Romantic Failure: A Cultural and Cognitive Bias
We are socialized to blame ourselves when things go wrong in love because that is what is available to refashion when you are in a psychiatrist's office.
If you feel that you have failed in your quest to find your romantic ideal is that because there is something wrong with you? Everyone has probably felt that way at least at some point. That is because we are socialized to blame ourselves when things go wrong in love.
In the video below, Eva Illouz, a cultural sociologist at the Hebrew University of Jerusalem and author of Why Love Hurts: A Sociological Explanation, says that sociology can help rid us of the idea that failure and suffering in love is self-inflicted and reflexive.
Furthermore, Illouz says it is a mistake to look into our emotional baggage to understand the predicaments we are in today. This kind of self-analysis and rationalization, Illouz says, is self-defeating and is sucking the passion out of love.
Watch the video here:
Meteorologists propose a stunning new explanation for the mysterious events in the Bermuda Triangle.
One of life's great mysteries, the Bermuda Triangle might have finally found an explanation. This strange region, that lies in the North Atlantic Ocean between Bermuda, Miami and San Juan, Puerto Rico, has been the presumed cause of dozens and dozens of mind-boggling disappearances of ships and planes.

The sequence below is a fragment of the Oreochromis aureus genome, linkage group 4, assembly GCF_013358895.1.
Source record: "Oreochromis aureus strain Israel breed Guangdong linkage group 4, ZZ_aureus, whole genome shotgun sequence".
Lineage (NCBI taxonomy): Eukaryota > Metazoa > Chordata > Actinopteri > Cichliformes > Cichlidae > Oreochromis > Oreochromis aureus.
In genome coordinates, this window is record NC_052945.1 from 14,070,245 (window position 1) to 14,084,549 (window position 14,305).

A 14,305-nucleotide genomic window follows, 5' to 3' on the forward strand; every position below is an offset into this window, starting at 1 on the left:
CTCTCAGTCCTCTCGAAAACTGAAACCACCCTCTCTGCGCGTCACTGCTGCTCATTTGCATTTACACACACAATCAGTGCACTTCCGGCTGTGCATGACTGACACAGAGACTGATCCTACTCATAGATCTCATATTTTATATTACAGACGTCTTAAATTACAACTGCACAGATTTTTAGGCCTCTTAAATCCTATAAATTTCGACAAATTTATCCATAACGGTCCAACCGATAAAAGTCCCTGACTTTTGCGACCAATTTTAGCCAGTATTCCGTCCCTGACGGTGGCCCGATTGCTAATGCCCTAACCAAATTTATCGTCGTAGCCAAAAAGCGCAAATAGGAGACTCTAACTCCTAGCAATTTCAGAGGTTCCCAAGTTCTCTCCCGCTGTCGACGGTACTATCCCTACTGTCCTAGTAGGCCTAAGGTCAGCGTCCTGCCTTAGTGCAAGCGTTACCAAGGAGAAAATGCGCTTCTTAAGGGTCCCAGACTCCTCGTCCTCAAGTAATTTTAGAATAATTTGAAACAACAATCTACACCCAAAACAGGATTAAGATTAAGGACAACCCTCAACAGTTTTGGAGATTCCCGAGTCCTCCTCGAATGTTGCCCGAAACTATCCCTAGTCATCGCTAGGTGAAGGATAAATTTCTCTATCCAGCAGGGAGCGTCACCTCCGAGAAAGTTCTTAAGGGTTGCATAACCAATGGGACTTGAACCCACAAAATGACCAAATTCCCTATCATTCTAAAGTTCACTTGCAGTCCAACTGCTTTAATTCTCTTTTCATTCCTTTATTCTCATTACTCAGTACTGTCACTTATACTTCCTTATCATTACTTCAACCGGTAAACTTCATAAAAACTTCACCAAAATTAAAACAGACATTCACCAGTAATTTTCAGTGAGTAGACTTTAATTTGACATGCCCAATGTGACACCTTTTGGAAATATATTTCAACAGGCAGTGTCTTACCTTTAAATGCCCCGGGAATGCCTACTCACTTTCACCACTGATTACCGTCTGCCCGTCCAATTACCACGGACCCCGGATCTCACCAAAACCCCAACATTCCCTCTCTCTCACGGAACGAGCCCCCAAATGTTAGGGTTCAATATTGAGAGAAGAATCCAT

Nazi supporters held huge rallies and summer camps for kids throughout the United States in the 1930s.
- During the 1930s, thousands of Americans sympathized with the Nazis, holding huge rallies.
- The rallies were organized by the American German Bund, which wanted to spread Nazi ideology.
- Nazi supporters also organized summer camps for kids to teach them their values.
A Bund parade in New York, October 30, 1939.
Credit: Library of Congress
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Tea and coffee have known health benefits, but now we know they can work together.
Credit: NIKOLAY OSMACHKO from Pexels
- A new study finds drinking large amounts of coffee and tea lowers the risk of death in some adults by nearly two thirds.
- This is the first study to suggest the known benefits of these drinks are additive.
- The findings are great, but only directly apply to certain people.